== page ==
Ten Signs Putin and His Russia have Serious Problems

Map of Russia and Russian Flag adapted from images at state.gov

(Paul Goble – Window on Eurasia – Staunton, April 21, 2018)

Vladimir Putin and his country are in far deeper trouble than the Moscow media he controls or than the Western media which all too often relies on what the Putin outlets say and views his standing and that of his country almost exclusively as a derivative of what the West does or doesn’t do.

But in the last 48 hours alone, ten stories have appeared which suggest neither he nor his country is doing as well as many would have it, either out of a misplaced sense that Russia’s nuclear arsenal trumps everything – forgetting that it didn’t save the USSR – or the problematic conviction that the West needs an interlocutor or a threat.

These ten things do not mean that Putin is about to be ousted or the Russian Federation collapse. Both he and it have important reserves, but rather these are offered as a corrective to the all too common narrative that Putin is a miracle worker and his country is what he likes to present it, a worthy successor to the Soviet Union. Neither of these things is true.

Here are the ten:

1. Putin is losing support at home and abroad. A VTsIOM poll finds that fewer than 50 percent of Russians now trust him and, for the first time since 2013, Time magazine has not included him in its list of the 100 most influential people in the world (wciom.ru/news/ratings/doverie_politikam/ and meduza.io/news/2018/04/20/putin-vpervye-za-pyat-let-ne-popal-v-spisok-samyh-vliyatelnyh-lyudey-mira-po-versii-time).

2. One part of the Russian government is trying to ban the Telegram messenger service while other parts are purchasing VPNs and other technology in order to do an end run around Kremlin policy, thus giving the Kremlin one of its clearest defeats in a long time (snob.ru/selected/entry/136678 and nv.ua/opinion/yakovina/stolknovenie-s-telehoj-2465568.html).

3. Senior officials in Tatarstan and some other non-Russian republics are directly attacking Vladimir Putin’s language policies and thus Putin personally, something that they had avoided doing in the recent past out of fear how he might respond (iarex.ru/news/57280.html).

4. Russian officials concede that 68 percent of the medicines Russians use are imported and that in most cases there is no domestic alternative. If those drugs do not continue to flow into the country, many Russians will die (forum-msk.org/material/news/14567249.html).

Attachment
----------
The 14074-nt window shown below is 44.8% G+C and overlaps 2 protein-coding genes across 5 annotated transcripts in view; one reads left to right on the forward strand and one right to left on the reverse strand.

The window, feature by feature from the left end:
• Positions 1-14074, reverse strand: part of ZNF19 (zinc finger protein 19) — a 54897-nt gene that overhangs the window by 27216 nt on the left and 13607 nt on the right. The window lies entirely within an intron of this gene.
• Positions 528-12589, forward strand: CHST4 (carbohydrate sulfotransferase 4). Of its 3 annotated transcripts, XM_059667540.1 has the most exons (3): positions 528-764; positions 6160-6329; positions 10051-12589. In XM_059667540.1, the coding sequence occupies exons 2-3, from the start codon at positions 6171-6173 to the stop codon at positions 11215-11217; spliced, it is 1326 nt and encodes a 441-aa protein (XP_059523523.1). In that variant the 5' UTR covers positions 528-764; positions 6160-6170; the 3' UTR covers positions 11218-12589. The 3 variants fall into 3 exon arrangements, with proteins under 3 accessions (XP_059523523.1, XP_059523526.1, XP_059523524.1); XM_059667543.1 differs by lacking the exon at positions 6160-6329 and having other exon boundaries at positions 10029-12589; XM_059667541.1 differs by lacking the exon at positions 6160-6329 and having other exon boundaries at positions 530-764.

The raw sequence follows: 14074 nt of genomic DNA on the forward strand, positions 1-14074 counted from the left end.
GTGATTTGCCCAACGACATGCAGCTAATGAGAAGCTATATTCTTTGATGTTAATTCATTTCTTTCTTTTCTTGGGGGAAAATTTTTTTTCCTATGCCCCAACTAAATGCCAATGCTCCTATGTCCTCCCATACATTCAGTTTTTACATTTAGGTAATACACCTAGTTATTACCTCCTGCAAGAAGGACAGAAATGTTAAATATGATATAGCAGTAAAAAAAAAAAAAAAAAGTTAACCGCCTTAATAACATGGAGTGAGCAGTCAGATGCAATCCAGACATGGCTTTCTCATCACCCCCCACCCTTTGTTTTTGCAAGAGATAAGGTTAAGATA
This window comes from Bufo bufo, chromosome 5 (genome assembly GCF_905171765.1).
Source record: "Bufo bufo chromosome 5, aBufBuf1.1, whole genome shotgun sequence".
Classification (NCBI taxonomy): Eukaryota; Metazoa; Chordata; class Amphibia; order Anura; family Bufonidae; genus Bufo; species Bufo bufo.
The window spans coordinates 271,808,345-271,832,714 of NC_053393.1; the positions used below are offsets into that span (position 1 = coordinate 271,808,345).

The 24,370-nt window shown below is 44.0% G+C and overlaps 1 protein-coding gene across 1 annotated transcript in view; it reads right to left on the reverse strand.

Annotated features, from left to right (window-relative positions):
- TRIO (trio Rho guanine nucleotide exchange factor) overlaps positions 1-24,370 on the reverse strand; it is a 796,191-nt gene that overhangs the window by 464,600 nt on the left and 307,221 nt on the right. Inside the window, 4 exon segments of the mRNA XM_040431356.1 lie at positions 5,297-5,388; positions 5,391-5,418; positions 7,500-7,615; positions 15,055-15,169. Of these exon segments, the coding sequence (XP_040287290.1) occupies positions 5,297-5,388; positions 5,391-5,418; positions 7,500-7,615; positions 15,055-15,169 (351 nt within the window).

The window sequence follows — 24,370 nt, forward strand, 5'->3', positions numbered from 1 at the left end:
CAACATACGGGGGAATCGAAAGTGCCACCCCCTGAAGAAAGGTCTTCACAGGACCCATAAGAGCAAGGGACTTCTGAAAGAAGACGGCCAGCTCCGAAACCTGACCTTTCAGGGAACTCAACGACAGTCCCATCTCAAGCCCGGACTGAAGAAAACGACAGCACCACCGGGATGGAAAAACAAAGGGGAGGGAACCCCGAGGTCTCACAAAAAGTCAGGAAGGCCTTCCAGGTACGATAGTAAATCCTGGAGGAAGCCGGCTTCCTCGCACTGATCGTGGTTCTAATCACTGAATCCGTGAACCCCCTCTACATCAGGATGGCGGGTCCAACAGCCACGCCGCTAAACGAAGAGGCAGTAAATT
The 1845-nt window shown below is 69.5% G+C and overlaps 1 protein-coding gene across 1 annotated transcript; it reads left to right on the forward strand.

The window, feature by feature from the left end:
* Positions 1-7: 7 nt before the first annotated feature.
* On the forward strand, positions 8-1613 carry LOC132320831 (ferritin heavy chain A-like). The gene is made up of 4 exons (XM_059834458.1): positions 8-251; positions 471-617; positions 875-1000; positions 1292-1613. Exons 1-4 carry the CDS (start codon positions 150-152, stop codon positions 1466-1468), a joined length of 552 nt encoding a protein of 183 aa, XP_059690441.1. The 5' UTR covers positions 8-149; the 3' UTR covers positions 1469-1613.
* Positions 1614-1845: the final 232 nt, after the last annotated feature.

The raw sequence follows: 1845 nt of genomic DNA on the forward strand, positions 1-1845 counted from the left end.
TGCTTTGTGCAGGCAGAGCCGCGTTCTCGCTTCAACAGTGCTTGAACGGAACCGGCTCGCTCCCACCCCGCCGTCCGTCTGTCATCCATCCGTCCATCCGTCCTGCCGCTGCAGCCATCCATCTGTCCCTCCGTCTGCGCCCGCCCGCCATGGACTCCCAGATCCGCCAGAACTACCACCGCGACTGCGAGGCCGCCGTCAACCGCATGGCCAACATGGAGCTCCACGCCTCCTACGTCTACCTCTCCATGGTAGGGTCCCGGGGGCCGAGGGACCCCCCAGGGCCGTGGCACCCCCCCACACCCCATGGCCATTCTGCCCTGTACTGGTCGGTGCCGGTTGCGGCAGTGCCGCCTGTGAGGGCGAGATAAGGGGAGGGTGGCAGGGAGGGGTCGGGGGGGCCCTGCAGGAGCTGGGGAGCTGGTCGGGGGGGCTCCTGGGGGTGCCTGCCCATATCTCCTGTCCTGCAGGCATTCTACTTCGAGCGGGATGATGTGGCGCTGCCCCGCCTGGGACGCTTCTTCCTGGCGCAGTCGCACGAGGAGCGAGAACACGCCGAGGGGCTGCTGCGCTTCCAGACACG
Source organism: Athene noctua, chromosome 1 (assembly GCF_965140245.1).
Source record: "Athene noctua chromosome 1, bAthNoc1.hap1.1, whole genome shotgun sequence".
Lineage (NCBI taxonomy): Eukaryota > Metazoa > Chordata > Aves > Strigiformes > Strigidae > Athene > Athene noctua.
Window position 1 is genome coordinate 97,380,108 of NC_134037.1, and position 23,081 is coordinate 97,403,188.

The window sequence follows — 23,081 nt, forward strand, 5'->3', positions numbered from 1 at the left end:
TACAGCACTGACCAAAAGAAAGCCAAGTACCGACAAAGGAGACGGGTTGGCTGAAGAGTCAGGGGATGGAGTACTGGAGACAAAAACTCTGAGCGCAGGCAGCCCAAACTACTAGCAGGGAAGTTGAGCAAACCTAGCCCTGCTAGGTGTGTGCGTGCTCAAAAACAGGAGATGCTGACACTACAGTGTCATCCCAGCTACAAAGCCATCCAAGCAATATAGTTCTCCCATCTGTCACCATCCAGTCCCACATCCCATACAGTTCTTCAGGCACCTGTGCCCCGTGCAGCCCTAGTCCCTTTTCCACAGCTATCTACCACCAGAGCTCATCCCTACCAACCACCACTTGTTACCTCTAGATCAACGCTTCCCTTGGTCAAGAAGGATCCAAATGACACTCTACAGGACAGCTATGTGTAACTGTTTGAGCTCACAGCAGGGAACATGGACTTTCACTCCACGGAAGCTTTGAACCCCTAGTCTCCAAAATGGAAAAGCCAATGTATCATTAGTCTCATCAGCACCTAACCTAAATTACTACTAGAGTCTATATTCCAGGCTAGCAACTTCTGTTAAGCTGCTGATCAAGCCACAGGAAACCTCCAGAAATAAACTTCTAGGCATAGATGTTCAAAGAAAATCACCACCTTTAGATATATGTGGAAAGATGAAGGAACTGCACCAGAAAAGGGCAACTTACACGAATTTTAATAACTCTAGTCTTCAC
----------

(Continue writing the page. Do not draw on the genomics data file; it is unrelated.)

5. Russian space industry analysts say that 70 percent of the electronics in Russian satellites is imported and again there are no obvious domestic alternatives (charter97.org/ru/news/2018/4/20/287083/).

6. The only factory in Russia that produces armored personnel carriers for the military and security forces has just gone bankrupt, an indication along with delays in the refitting of ships and the production of new ones of severe problems in the defense industry and in the government’s ability to finance any significant military buildup (newsland.com/community/129/content/ne-vpisalsia-v-rynok-edinstvennogo-v-rossii-proizvoditelia-bmp-poprosili-obankrotit/6308512).

7. The Russian economy has so many bottlenecks that any strain leads to significant problems. Moscow officials have just announced that the World Cup this summer will affect when residents of the Russian capital will get hot water in their residences (snob.ru/selected/entry/136682).

8. Russian prosecutors and siloviki are so desperate to improve their statistics about fighting extremism that they are searching about for anything that they can plausibly or even implausibly suggest constitutes that “crime.” Among their targets this week: An Omsk man was charged with extremism for daring to criticize the sad state of roads in his region (newsland.com/community/7149/content/zhitelnitsu-omskoi-oblasti-obvinili-v-ekstremizme-za-zhalobu-na-plokhie-dorogi/6308189).

9. With Russians across the country protesting against improper handling of garbage, Russia was stung this week by an international ranking which showed that Russia ranks first among all former Soviet republics in per capita air contamination. Even Putin has mentioned that there are some cities in the Urals where it is not safe to breathe (fergananews.com/news/29576).

10. And Forbes reports that Russia now has a significantly smaller GDP than the single US state of Texas does (newsland.com/community/8211/content/u-kogo-bolshe-ekonomika-u-tekhasa-ili-u-rossii/6306913).

[Article also appeared at windowoneurasia2.blogspot.com/2018/04/ten-signs-putin-and-his-russia-have.html]